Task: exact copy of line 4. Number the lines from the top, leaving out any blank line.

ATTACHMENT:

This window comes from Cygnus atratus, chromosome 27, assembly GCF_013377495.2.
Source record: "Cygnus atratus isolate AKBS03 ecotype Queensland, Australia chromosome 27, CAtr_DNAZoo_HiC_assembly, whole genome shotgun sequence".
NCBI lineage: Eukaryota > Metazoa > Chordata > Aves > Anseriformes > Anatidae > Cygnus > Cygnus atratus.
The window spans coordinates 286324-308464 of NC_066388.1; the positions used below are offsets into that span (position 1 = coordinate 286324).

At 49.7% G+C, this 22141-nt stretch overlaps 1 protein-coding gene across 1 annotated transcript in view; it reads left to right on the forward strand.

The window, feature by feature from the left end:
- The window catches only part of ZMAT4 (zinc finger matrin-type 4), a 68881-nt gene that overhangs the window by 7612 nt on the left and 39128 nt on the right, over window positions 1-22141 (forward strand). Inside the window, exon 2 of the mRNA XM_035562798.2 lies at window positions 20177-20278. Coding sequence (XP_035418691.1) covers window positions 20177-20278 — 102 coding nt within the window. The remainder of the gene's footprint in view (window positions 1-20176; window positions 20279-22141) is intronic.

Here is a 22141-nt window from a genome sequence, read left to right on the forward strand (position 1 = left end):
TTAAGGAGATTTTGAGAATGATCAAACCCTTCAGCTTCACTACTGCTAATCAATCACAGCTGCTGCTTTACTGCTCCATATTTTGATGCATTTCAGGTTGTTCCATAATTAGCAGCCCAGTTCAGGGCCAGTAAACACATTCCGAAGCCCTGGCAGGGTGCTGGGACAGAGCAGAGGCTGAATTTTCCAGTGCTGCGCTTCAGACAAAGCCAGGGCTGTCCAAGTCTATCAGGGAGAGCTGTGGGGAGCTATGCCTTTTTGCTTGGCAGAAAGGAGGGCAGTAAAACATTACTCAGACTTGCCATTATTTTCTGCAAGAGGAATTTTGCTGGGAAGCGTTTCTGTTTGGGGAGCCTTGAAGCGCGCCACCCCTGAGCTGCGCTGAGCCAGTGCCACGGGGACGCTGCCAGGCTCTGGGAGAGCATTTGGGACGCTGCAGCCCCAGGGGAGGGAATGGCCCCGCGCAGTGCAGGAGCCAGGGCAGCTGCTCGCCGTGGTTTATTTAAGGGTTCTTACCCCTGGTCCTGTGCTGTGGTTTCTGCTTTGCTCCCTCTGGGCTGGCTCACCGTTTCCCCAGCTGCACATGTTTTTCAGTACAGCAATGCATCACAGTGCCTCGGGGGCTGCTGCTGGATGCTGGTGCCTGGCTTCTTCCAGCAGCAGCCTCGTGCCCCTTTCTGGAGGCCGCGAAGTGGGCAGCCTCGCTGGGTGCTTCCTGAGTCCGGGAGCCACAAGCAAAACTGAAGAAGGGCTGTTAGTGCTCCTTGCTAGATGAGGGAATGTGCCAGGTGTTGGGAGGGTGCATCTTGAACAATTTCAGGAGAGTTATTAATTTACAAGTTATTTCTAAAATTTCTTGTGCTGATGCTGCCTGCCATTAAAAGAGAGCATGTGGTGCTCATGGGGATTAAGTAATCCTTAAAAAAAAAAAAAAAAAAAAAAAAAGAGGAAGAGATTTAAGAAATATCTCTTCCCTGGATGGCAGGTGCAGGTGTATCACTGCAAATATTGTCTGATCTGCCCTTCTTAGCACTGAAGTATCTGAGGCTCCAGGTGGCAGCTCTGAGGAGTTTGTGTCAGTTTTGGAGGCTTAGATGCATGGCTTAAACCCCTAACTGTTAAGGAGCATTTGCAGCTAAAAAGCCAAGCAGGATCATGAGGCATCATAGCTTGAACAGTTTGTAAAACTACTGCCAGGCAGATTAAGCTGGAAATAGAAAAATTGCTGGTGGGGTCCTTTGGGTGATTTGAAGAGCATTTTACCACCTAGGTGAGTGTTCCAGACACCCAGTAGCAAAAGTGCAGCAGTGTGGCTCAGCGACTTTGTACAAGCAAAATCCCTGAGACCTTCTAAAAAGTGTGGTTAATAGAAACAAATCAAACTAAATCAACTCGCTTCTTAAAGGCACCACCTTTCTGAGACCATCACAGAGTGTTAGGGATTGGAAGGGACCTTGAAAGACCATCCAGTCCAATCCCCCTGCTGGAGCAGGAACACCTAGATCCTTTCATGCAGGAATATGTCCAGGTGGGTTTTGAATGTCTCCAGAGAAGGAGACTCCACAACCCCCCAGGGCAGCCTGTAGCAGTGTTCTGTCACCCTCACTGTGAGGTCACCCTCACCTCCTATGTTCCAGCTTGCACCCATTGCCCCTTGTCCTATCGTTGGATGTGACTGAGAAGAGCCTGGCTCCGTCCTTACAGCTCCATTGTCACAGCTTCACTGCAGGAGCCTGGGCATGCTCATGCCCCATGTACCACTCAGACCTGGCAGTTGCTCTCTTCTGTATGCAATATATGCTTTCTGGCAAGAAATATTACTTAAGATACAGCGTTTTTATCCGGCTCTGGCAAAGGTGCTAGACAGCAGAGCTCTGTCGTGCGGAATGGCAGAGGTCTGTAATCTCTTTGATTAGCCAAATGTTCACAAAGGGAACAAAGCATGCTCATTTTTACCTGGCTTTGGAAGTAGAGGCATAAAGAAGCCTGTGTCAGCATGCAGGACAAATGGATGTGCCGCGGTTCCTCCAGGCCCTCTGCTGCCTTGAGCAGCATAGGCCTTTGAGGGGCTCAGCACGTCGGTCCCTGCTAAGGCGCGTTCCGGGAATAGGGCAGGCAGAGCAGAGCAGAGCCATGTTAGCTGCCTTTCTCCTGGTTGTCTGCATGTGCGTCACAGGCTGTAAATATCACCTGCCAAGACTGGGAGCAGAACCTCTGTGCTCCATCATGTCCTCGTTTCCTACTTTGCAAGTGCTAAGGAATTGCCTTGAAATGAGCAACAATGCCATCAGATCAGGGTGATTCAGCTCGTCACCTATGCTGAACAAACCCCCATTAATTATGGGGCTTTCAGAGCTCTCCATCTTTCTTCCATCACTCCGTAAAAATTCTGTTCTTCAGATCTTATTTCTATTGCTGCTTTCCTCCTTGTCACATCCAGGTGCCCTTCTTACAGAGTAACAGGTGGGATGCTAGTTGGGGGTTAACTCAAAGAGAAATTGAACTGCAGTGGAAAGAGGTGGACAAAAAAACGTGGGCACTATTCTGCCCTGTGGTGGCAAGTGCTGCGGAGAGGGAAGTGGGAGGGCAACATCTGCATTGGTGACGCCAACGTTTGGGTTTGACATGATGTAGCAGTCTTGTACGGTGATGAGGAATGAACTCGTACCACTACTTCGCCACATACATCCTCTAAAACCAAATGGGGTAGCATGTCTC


The window spans coordinates 286324-308464 of NC_066388.1; the positions used below are offsets into that span (position 1 = coordinate 286324).